Hello, Botanists and Druids!
Do you have a green thumb? Maybe a gift for working with plants? Do you feel more drawn to greenhouses and garden centers, or even fields and forests, rather than the paved and manufactured feel of the city? Then get your fertilizer and trowel, because…
This week’s Writing Group prompt is:
Conquered By Nature
RULES AND GUIDELINES BELOW!
Make sure you scroll down and read them if you haven’t! You may not be eligible if you don’t!
We’ve seen it time and again, haven’t we? Mostly on television, sure, in those “explorational specials” or documentaries on ancient civilizations. But imagine what it would be like to push through the vines and the brush and find evidence that you weren’t there first. Imagine how utterly mind-blowing it would be to discover someone else had already come and gone, hundreds of years before you were even a thought.
Now is your chance to explore from the comfort of your home! Now you can venture out into the uncharted lands of wherever and beat back the vines and the brush. What would you discover?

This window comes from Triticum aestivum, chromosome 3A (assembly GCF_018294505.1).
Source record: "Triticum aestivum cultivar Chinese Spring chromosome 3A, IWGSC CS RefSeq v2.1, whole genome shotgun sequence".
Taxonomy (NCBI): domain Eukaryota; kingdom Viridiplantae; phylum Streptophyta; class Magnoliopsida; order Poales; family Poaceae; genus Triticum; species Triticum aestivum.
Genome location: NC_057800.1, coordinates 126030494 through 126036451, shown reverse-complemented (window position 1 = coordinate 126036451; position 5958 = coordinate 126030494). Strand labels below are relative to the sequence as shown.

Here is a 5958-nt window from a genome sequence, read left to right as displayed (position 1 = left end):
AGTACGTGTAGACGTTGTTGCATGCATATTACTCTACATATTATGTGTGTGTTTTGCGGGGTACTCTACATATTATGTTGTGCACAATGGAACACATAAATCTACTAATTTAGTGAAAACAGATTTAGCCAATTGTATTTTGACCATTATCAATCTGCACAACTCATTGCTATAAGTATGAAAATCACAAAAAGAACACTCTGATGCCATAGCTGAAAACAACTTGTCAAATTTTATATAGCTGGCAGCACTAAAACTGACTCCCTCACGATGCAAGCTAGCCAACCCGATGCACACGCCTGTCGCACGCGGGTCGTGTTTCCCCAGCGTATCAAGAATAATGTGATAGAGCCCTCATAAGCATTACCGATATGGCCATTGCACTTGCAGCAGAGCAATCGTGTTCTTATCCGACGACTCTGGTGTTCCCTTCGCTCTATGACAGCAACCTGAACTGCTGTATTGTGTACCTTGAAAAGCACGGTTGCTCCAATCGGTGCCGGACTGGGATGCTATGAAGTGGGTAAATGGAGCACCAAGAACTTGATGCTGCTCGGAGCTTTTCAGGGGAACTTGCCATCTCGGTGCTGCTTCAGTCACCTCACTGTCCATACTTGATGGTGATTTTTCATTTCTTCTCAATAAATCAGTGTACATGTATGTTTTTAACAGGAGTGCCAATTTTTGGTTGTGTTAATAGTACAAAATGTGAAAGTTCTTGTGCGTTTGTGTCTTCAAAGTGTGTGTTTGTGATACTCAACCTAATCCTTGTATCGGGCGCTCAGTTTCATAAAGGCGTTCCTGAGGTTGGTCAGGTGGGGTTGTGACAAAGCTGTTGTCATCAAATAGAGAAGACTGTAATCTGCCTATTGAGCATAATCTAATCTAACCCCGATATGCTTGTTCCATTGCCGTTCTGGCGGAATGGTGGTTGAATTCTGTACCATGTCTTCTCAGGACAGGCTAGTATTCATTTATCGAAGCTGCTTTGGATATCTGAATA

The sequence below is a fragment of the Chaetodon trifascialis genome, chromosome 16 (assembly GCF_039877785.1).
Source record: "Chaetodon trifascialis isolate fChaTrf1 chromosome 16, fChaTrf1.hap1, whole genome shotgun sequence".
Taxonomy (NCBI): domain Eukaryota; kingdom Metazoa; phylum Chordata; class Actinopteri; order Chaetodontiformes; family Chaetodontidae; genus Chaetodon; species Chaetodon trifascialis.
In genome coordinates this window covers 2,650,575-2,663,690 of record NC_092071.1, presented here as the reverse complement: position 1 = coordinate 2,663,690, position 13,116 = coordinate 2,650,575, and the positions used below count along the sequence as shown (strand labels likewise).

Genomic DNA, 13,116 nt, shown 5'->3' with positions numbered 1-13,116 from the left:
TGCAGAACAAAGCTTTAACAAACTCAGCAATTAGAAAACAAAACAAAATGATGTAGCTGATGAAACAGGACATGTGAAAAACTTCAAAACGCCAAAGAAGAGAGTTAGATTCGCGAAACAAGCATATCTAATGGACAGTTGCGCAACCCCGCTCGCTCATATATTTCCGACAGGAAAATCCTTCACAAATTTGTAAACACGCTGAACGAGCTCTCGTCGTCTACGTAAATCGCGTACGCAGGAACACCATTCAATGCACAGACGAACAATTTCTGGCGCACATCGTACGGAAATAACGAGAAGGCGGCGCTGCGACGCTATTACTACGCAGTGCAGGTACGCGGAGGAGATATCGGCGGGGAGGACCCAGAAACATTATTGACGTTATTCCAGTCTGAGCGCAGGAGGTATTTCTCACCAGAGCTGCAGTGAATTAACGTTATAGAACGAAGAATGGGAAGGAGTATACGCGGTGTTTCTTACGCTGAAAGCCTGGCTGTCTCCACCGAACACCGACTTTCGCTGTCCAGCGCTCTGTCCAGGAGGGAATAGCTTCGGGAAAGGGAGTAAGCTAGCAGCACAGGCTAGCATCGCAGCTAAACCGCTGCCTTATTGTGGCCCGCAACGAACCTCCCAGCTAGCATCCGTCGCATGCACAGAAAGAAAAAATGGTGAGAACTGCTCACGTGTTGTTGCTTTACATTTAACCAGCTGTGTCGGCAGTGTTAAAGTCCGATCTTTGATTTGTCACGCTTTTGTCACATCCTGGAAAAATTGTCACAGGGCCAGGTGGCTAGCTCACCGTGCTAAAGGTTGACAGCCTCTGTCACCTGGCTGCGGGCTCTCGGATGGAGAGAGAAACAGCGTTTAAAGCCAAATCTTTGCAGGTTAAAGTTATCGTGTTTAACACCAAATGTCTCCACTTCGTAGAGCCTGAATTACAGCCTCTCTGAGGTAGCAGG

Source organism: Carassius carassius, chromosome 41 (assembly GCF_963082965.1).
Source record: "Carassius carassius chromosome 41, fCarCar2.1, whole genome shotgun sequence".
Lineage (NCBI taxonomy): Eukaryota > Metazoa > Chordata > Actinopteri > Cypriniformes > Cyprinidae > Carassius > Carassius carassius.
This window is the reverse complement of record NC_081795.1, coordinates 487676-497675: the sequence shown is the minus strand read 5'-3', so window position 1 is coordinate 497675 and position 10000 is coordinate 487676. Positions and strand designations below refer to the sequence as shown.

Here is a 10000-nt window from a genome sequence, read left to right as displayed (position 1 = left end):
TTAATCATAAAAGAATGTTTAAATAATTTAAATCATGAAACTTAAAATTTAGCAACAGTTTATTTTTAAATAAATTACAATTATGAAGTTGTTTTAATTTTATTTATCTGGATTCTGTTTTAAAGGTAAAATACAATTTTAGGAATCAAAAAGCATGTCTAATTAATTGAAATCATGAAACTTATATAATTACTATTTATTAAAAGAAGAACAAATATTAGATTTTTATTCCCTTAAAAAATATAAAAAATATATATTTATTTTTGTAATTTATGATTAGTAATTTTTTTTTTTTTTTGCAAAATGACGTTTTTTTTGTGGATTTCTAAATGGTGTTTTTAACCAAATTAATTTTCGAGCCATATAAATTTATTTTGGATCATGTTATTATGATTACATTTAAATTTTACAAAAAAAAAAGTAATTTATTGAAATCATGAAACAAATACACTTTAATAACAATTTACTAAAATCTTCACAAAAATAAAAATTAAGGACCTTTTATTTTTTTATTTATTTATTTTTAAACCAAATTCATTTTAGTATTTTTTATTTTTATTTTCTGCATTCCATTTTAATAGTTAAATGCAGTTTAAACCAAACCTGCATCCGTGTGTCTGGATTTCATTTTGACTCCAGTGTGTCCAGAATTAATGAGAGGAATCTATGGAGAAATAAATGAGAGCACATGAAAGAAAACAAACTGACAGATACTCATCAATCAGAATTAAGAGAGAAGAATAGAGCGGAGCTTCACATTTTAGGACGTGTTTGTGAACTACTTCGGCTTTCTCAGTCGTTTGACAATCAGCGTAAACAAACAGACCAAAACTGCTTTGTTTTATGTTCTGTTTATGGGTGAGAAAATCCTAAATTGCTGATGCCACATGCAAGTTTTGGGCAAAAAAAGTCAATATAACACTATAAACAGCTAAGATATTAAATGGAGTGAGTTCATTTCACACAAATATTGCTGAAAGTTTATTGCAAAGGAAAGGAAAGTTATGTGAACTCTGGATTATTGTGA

Perhaps a long ruined city stands before you, trees growing through what little of the buildings are left standing while vines and briars twist, turn, and snake over everything in sight. Wild roses and all kinds of flowers and vegetation grow wherever they please. Where artificial colours and places once stood, where bustling and numb crowds once called home, now a whole new kind of life thrives freely.
Only your imagination and research can tell what truly happened here. Maybe the animals in the zoo finally broke out of their domesticated life and wiped humanity from the slate. Or maybe it wasn’t a zoo at all, but a council of druids that were tired of humans taking advantage of Gaia’s gifts, and taking her once lush and lovely world for granted. Perhaps the ents that guard the oldest forests finally rose up to topple the logging industry, and the rest of civilization with it for fear that it would just start all over again.
Every tree tells a story, but only if you cut it down and count the rings. Will your curiosity be sated just to look upon the overgrown greenery, or will you dig too deep and suffer Gaia’s twisting and entangling wrath?
Now that the seed is planted, nurture it, and let it grow into whatever lovely idea it wills itself to be. Drink from its sweet nectar to feed your imagination and fuel your pen.
Remember, this is part of our weekly Writing Group stream! Submit a little piece following the rules and guidelines below, and there’s a chance your entry will be read live on stream! In addition, we’ll discuss it for a minute and give you some feedback.